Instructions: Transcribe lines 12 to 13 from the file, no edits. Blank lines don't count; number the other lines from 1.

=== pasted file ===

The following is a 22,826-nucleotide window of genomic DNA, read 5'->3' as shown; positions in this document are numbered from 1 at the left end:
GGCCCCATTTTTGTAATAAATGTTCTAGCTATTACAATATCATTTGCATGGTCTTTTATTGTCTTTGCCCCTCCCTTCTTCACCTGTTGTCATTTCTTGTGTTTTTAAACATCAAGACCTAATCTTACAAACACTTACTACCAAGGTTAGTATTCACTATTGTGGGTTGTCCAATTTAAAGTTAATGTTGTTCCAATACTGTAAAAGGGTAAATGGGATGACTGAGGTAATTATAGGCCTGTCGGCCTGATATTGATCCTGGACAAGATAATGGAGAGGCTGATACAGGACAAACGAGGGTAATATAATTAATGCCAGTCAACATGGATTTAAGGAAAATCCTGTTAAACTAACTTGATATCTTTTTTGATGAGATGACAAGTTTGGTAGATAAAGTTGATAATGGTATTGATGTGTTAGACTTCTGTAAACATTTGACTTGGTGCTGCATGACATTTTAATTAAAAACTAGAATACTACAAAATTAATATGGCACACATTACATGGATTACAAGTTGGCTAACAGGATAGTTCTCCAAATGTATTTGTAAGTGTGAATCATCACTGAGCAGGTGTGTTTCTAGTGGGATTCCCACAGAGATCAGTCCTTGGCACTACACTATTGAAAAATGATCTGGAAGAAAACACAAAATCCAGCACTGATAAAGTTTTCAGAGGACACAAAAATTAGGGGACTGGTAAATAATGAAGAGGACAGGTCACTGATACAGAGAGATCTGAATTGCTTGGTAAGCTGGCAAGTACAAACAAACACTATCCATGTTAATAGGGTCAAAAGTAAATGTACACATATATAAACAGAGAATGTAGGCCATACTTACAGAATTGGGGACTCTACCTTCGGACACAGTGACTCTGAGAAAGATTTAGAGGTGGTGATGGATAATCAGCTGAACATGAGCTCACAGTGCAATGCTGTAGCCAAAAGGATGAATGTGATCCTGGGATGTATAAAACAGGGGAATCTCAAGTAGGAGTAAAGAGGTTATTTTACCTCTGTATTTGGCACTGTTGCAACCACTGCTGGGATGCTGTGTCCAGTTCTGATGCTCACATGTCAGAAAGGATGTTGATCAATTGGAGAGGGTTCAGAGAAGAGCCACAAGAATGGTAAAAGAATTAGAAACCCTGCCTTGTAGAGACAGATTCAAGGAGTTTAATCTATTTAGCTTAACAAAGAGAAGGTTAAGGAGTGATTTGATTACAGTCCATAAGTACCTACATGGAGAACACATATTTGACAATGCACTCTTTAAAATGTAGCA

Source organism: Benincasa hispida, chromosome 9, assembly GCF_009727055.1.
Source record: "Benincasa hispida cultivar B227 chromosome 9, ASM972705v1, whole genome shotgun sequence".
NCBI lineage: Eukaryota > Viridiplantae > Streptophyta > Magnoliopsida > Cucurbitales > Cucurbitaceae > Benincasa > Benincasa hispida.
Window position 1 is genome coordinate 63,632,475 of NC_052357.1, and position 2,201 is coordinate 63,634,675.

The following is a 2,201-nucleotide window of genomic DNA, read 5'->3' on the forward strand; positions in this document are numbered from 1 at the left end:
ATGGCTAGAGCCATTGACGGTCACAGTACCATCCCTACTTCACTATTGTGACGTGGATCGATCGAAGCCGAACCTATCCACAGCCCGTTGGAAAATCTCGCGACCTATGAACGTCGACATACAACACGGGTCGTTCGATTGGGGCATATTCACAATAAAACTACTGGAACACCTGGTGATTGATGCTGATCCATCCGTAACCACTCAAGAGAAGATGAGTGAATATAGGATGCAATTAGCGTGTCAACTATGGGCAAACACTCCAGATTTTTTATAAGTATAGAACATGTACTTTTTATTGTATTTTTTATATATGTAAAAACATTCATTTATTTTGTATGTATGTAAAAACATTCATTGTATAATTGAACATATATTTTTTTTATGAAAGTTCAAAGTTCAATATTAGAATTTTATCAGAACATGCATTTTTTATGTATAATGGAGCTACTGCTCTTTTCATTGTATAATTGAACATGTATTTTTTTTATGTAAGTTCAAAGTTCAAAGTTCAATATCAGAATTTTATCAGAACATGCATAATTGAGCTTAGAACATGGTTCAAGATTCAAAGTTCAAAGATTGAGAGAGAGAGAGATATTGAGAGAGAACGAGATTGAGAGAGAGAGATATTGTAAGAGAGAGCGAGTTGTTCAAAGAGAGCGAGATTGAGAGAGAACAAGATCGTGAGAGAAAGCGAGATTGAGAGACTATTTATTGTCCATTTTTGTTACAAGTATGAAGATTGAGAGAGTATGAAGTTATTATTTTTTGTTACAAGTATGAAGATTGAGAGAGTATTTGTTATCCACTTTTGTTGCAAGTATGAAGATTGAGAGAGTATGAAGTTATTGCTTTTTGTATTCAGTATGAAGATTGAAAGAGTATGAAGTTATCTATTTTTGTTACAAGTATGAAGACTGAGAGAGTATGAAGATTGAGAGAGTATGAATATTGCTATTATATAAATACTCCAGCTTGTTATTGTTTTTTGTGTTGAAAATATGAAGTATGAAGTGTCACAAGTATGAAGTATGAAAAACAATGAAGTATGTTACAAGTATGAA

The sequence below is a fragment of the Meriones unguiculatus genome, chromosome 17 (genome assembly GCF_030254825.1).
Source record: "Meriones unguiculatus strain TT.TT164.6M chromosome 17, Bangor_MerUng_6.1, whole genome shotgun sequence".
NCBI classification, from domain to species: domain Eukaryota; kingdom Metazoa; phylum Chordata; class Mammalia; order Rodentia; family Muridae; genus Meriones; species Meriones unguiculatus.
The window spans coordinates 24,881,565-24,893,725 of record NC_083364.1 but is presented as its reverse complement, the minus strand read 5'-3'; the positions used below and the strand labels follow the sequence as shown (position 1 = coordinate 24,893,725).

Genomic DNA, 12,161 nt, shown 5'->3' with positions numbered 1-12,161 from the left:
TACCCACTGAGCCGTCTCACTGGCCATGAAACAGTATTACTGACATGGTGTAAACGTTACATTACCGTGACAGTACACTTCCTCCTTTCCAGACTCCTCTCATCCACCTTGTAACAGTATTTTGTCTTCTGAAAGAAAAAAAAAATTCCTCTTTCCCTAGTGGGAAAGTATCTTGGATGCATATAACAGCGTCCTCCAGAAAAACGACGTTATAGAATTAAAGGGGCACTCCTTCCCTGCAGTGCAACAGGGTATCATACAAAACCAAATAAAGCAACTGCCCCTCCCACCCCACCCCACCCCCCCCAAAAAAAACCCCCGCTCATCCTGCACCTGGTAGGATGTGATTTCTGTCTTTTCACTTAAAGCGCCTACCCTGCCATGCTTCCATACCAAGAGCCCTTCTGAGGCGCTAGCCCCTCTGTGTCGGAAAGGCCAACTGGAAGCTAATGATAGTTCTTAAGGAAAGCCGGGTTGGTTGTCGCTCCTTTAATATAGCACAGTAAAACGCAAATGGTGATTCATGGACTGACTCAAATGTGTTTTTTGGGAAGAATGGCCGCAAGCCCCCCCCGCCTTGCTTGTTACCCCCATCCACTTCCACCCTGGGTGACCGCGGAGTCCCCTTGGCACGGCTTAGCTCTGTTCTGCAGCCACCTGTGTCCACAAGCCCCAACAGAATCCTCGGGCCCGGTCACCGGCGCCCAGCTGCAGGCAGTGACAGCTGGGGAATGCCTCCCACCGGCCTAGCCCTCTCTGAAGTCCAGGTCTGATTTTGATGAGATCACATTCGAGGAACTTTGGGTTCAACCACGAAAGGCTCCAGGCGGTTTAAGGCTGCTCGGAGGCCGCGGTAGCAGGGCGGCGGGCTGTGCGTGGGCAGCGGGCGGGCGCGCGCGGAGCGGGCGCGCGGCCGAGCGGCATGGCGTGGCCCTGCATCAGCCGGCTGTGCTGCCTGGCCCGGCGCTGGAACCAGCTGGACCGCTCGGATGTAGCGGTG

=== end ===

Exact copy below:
The window spans coordinates 24,881,565-24,893,725 of record NC_083364.1 but is presented as its reverse complement, the minus strand read 5'-3'; the positions used below and the strand labels follow the sequence as shown (position 1 = coordinate 24,893,725).

Genomic DNA, 12,161 nt, shown 5'->3' with positions numbered 1-12,161 from the left: